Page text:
Gig Review: Might As Well Fest III (07/10/2017)

An exciting London charity all-dayer featuring Kamikaze Girls, Almedia, Eat Defeat, The Burnt Tapes, Sombulance and more.

Photo credit: Awesome pics courtesy of Roberto Gasparro @ LivePix.

Now in its third year, Might As Well Fest is socially-responsible all dayer split across two tiny London venues: The Macbeth in Hoxton and the infamous Old Blue Last in Shoreditch. If the cracking line-up isn’t enough to coax people down, the promoters are also using the forces of music for good, raising money for two worthy causes: CALM and SANDS.

When I hurriedly stumble into The Macbeth at 3.20pm, I’m concerned that I’m late but turns out that I needn’t have worried: they’ve had some troubles of their own. Don Blake and Sweet Little Machine have pulled out last minute, and You Know The Drill’s van has broken down outside Birmingham. As a result, they’ve had to shift timings, drum kits, amps and expectations. The change in the set times is actually a positive: the opening bands will now have a bigger crowd and the heel-draggers like me, who couldn’t make it earlier, won’t be missing out. Nonetheless, I’m reminded that we ought to be extremely thankful to anyone with the resilience to put on DIY shows!

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A handful of early-birds assemble to watch Thirteen, a Scottish group who’ve joined the bill at the last minute. They play old school punk with a rock ‘n’ roll flavour, which is good, but slightly out-of-sorts with the rest of the line-up, which is a combination of fast-punk and pop-punk. It’s good pub-punk and not a bad way to kick things off for the day.

As I reviewed their EP recently, I have been very excited to catch Our Lives In Cinema live. This is only their 8th gig and their freshness shows: they look a little awkward on stage at the beginning of the set, settling in after two songs.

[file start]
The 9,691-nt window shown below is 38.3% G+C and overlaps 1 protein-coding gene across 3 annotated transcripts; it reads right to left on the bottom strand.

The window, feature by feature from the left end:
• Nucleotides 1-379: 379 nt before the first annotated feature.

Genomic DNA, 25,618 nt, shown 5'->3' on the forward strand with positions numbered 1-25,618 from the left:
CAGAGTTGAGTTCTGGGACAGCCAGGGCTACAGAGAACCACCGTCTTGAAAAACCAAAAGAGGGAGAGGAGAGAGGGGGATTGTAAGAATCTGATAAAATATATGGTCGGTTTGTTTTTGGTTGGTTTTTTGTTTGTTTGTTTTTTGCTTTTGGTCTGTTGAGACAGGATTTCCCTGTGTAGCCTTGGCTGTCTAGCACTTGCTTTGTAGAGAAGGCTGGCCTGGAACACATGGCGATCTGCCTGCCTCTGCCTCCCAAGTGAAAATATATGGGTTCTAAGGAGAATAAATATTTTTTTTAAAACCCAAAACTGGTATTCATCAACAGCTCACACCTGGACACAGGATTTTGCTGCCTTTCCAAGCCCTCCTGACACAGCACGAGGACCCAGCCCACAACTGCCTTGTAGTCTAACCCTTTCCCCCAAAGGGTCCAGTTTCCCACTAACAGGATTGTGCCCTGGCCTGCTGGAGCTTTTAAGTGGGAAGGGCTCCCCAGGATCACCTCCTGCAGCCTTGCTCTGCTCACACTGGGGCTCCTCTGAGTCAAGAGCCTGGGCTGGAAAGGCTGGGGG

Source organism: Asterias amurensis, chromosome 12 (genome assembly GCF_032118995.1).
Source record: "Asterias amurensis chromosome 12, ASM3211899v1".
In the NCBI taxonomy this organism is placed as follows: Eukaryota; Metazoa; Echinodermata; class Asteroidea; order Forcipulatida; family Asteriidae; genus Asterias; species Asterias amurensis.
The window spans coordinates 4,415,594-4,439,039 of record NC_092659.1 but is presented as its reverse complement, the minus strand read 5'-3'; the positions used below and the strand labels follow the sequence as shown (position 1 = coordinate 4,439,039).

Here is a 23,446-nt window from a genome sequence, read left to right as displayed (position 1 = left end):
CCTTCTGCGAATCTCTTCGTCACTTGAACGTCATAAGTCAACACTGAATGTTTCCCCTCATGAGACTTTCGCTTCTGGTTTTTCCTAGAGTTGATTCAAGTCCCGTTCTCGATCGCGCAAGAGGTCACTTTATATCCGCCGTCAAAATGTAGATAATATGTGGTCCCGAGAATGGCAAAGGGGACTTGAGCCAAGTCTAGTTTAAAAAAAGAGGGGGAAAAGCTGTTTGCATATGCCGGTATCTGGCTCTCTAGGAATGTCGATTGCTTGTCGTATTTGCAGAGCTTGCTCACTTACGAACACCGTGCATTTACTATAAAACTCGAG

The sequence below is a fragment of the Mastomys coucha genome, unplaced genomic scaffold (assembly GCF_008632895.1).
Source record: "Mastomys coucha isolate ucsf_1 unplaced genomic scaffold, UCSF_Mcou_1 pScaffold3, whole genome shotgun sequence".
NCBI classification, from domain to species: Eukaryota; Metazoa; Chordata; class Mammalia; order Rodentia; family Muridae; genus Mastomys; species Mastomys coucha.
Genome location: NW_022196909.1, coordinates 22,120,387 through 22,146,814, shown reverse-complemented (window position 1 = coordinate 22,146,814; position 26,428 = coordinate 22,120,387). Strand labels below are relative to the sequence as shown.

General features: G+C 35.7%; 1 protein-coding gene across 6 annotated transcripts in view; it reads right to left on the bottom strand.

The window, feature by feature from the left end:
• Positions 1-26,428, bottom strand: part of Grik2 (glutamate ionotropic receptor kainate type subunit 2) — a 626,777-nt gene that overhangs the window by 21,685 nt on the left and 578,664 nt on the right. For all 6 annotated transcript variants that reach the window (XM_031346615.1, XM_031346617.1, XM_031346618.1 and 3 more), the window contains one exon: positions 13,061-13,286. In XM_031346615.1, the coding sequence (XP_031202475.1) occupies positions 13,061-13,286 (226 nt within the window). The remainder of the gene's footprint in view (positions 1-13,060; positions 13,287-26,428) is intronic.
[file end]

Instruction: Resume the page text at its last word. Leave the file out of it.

They open with Cut and Run – an awesome throwback to a lot of energetic early noughties punk. You can hear a strong Jeff Rosenstock influence in Mark Bartlett’s frantic, emotional singing which is conveyed better live. Bartlett has a unique style of performance: he packs as many words into a bar as possible while shaking around the stage. Currently it looks a little awkward, but with more practice I expect it to become an integral part of their act. Otherwise, they’ve got a good, solid rhythm section, strong drumming and great backing vocals. They close on their most anthemic song, I Got This, leaving the audience happy. Once they’ve got a few more shows under their belt, I look forward to seeing a much more confident and comfortable band.

 

Lay It On The Line are up next at The Macbeth. They’re the most hardcore band of the day. It’s a brutal and disordered performance, with frontman Mike spending much of show writhing, crouched or lying on the stage while screaming bloody murder. He gives the impression of a man on the edge of breakdown extremely well. It’s all held together with some warmer guitar backing, adding a more melodic edge to their otherwise extreme sound.

It’s unusual to see bands with two standalone singers (Casual Nausea’s the only one I can think of), but it really works. Mike and Alice and equally adept at screaming and conveying a lot of anger and emotion. It’s hard to make out the lyrics but their explanations of the songs are both surprising and entertaining – one song’s dedicated to fans of the Marquis de Sade (of which they assume there are none in the room), another is about a head teacher who was killed by a rent boy after he failed to pay up…  It’s fascinating to know what inspires people’s song writing sometimes. They pull out a fantastic cover of Rotting Out’s Positive Views and end the set in a wail of feedback.

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Recap are up next, and they are fantastic. That’s the least you can expect from Dave House and Mark Pavey’s latest project – a reincarnation of Pacer and follow-up to The Steal. They jokingly say it’s only their second show, but they’re anything but new to the game. Continue reading “Gig Review: Might As Well Fest III (07/10/2017)”

Gig Review: Kick The Crutches All Dayer @ The New Cross Inn (23/09/2017)

The most fun I’ve ever had for a fiver, feat. The Kimberly Steaks, Pizzatramp, Natterers, Werecats, Mug, Misgivings and more.